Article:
• 2 red delicious apples
• 1 small bag of chopped walnuts
• dried spices (Basil, Thyme, Oregano, salt and pepper)
• 2 lbs lamb stew meat
• 4 cups beef or chicken broth
• 6 eggs (one for each person)
• sparkling non- alcoholic wine for the kids
• red wine for the adults
• cooking wine (I used an open bottle of one I received as a gift…it was apple pie wine…very odd by itself, but worked well with the lamb. Therefore, I am convinced that the kind of wine doesn’t really matter.)
Charoseth: Core and dice the apples. Add the package of walnuts. Sprinkle with cinnamon. Add about a 1/4 cup honey, or more to taste. Stir and refridgerate until ready to eat. Adding raisins is yummy if you’re into raisins. (If you have leftovers, it’s great to add to pancake batter for yummy apple cinnamon pancakes for a Good Friday or Easter Saturday special breakfast.)
Lamb Stew: When I got home from the store, I immediately started on the lamb. Over the years, I’ve had trouble finding and cooking lamb. We’ve done everything from a lamb shank that was incredibly hard to find and was so small that we ended up making hotdogs for everyone afterwards, to just roasting a chicken because I couldn’t find any lamb. The lamb has always been tough to eat, so this year I tried something different and everyone agreed it was the best so far. But don’t get caught up in the details…the goal here is to have roasted meat of some kind.
Because I was short on energy and time, I used the crockpot. And the meat was so tender, I don’t think I will do it any other way.
In a slow cooker add:
• lamb stew meat (I lightly browned mine first in olive oil and minced garlic)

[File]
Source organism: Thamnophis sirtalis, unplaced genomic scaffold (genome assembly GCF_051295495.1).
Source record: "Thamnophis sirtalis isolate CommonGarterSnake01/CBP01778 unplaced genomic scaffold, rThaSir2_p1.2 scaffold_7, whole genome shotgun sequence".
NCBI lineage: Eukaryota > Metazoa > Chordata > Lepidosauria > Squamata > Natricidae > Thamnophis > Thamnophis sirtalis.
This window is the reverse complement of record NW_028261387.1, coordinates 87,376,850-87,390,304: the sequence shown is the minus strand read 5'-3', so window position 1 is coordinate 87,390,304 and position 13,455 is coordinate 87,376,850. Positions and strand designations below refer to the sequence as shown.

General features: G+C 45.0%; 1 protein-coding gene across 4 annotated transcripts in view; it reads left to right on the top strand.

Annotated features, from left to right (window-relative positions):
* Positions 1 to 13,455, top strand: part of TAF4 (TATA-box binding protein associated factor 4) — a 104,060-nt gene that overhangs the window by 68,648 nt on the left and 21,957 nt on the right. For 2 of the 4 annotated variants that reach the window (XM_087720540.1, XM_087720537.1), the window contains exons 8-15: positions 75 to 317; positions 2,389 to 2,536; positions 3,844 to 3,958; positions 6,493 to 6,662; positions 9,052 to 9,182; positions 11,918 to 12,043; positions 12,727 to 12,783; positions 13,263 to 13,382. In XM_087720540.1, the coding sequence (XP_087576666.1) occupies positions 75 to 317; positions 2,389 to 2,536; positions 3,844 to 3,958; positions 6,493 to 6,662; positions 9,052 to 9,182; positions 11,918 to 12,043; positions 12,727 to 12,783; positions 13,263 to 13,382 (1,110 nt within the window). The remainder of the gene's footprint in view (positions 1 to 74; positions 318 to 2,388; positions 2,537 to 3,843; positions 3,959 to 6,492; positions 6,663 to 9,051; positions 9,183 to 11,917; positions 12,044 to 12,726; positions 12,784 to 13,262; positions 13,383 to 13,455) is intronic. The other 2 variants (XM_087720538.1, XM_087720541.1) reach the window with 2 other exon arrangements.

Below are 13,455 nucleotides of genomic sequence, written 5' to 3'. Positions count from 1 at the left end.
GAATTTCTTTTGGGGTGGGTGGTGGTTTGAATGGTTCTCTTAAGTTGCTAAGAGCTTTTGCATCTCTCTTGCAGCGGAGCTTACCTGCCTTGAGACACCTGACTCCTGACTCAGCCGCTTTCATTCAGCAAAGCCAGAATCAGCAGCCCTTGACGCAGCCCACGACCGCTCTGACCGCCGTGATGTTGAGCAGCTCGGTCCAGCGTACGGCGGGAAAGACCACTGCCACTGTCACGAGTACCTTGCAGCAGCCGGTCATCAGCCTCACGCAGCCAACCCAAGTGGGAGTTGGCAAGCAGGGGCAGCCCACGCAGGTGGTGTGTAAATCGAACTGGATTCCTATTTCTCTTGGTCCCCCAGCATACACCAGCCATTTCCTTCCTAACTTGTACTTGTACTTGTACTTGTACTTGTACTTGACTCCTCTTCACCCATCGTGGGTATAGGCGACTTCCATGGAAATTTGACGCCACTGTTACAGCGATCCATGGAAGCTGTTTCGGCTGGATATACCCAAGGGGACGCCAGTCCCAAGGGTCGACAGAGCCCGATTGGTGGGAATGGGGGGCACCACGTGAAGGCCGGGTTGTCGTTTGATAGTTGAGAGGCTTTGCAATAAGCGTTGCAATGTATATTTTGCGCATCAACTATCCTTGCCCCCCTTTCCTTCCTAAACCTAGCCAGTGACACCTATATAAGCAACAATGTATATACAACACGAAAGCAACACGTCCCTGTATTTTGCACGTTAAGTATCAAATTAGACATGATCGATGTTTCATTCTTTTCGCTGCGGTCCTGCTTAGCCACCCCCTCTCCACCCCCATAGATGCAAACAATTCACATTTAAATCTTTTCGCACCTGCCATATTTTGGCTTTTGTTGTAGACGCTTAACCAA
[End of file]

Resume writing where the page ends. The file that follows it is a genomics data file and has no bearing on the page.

• carrots (again, mine were cut in chips)
• chopped celery
• 1/2 sliced onion
• 1 cup cooking wine
• 4 cups beef (for red wine) or chicken broth (for white wine)
• 1/2 tsp cinnamon
• 1/2 tsp basil
• 1/4 tsp oregano
• 1/4 tsp thyme
• salt and pepper to your liking
Cook on high setting for an hour and then add:
• peeled potatoes cut into large pieces
Cook for another 3-4 hours then add:
• A few stems of the parsley
(If you’ve got time, and didn’t grocery shop the morning of, you can do all this on a low setting for 6-8 hours and have even more tender lamb.)
Saltwater: It’s easy to forget this element of the dinner. Just put salt and water in the microwave, stirred until the salt dissolves. You can do individual little bowls for everyone (because everything ends up being dipped in the saltwater and that’s kind of a germ-y thing with 4 kids.) Or, just put one bowl of salt water on the table.
THE TABLE and THE RITUAL:
We’ve done this different over the years, as well. We’ve plated all the parts of the meal for each person (in a circle) and then explained what each item represented. Some years have been very formal with candles lit to represent Christ as a light in the darkness. Other years, we’ve also just set everything on the table (family style) and as we pass stuff around, explain what each dish resembles. At times, we’ve read the Scriptures listed above with each element of the dinner.
Last night, we were limited on time because I had to be at church in the evening, so we just all started digging in and we asked the kids to remind us what each part of the meal represented. (Which was pretty cool to see what they remembered from past years).
I hope sharing this makes your own Seder Meal a less-burdensome endeavor. There is something meaningful and fantastic about taking time, especially out of possibly the busiest week on earth for us, to remember the rich symbolism and history of our faith. In a very real and tangible way, we can see and taste our God as Rescuer and Redeemer. We connect ourselves with the Israelites and acknowledge in a very real way that the God of Exodus and Numbers is the same God of today. We get wrapped up in the story of redemption. The tradition is not man-made, but God-given. He told Moses to instruct the people to celebrate Passover and to remember that He is the God who saves. God is good to give us such a gift.